The European Union is made up of 27 member states which are primarily located in Europe. The EU was established with its current name by the Maastricht Treaty in 1993. The Union operates through a series of institutions and cross-governmental decisions, negotiated by the member states to create a unified, barrier-free market for products and services throughout the continent. These include the European Commission, Council of the European Union, the European Council, European Council of Justice and the European Central Bank. The parliament is elected every five years by EU citizens. The countries include: <em>Belgium; France; Netherlands; Germany; Italy; Luxembourg; Denmark; Ireland; UK; Greece; Portugal; Spain; Austria; Finland; Sweden; Hungary; Poland; Czech Republic; Slovak Republic; Slovenia; Estonia; Latvia; Lithuania; Malta; Cyprus; Bulgaria; Romania</em>

  • Eurobond

    An international bond denominated in a currency that is not that from the country where it is issued. Also called external bonds. This market is an important source of capital for multinational companies and can be traded throughout the world, such as in London, Singapore or Tokyo. They are named after the currency they are denominated in, such as Euroyen, Eurodollar.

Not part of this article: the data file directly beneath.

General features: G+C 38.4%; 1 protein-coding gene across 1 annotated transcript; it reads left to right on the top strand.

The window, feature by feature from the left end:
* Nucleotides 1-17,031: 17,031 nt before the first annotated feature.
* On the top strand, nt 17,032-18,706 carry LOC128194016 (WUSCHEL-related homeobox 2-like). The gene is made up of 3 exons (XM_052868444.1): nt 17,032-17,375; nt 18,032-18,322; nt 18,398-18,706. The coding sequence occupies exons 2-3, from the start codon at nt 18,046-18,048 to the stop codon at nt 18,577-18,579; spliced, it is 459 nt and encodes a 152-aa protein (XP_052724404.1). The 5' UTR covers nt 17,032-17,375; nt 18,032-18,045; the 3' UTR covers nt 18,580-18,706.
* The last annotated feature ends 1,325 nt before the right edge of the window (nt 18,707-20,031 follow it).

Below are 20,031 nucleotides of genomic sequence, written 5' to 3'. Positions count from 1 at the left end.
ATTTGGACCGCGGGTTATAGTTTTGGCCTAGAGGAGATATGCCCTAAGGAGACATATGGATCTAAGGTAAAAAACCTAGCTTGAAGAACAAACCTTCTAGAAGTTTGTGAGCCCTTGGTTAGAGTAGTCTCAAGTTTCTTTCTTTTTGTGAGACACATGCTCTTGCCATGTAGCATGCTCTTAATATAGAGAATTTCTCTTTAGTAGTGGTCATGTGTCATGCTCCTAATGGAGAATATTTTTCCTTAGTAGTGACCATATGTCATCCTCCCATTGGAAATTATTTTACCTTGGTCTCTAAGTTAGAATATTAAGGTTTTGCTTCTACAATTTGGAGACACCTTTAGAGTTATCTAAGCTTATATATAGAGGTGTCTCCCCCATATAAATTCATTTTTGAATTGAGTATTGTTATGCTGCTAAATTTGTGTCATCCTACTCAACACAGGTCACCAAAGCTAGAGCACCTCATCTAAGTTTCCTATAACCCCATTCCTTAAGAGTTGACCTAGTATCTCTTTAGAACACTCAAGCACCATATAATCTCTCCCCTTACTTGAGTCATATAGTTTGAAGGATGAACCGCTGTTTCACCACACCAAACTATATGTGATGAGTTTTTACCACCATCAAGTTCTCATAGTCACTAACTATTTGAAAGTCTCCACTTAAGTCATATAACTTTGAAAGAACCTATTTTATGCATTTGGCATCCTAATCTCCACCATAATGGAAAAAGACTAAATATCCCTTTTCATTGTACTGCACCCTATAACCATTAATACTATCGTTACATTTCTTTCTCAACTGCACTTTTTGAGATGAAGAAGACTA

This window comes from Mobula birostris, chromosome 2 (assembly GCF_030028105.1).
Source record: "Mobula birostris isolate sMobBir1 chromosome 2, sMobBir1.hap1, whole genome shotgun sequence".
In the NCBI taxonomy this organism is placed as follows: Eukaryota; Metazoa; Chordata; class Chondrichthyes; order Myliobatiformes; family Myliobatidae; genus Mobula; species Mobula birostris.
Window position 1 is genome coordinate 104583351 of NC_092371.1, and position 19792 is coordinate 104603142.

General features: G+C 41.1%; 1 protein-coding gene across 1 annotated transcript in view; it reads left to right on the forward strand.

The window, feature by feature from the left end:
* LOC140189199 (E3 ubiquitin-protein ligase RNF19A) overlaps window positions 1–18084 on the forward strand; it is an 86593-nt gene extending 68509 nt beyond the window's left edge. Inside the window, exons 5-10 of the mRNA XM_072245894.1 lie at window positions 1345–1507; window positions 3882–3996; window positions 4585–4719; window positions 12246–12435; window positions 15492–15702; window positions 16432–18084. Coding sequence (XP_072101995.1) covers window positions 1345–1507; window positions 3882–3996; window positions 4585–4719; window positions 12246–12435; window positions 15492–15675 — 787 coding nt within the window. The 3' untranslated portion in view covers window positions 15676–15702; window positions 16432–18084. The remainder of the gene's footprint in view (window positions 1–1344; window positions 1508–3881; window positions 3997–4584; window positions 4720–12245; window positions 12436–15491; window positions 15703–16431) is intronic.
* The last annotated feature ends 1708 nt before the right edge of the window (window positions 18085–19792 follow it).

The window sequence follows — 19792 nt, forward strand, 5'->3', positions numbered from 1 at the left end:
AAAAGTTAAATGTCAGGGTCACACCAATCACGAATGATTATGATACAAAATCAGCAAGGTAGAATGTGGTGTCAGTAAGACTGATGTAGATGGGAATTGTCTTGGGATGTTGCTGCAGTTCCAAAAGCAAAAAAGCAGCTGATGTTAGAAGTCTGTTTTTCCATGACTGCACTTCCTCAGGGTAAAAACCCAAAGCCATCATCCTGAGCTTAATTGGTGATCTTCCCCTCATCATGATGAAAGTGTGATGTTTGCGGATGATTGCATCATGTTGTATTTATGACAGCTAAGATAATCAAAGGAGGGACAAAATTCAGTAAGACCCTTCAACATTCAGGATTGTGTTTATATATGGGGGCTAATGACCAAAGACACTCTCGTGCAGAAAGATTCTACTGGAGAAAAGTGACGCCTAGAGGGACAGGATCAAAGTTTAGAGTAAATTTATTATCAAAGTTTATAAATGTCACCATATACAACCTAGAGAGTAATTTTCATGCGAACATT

• Eurozone or Euroland

    The collective group of countries which use the Euro as their common currency.

  • Event-Driven Funds

    An event-driven strategy exploits major happenings such as mergers, acquisitions and restructurings that may temporarily displace a company’s stock.

  • Ex-dividend

    Means buying a stock ‘without dividend’. Ie the buyer of an ex-div stock does not receive the recently declared dividend.

  • Ex-rights

    Means buying a stock without the rights. Corporations raising additional money may do so by offering their stockholders the right to subscribe to new or additional stock, usually at a discount from the prevailing market price.

  • Exchange Traded Fund (ETF)

    An investment fund traded on stock exchanges in the same way as stocks. They tend to hold assets - usually stocks, commodities or bonds - usually by tracking an index. They trade close to net asset value over the course of the trading day, and due to stock-like characteristics, are low cost, tax efficient and an increasingly popular way of gaining tactical exposure to certain asset classes.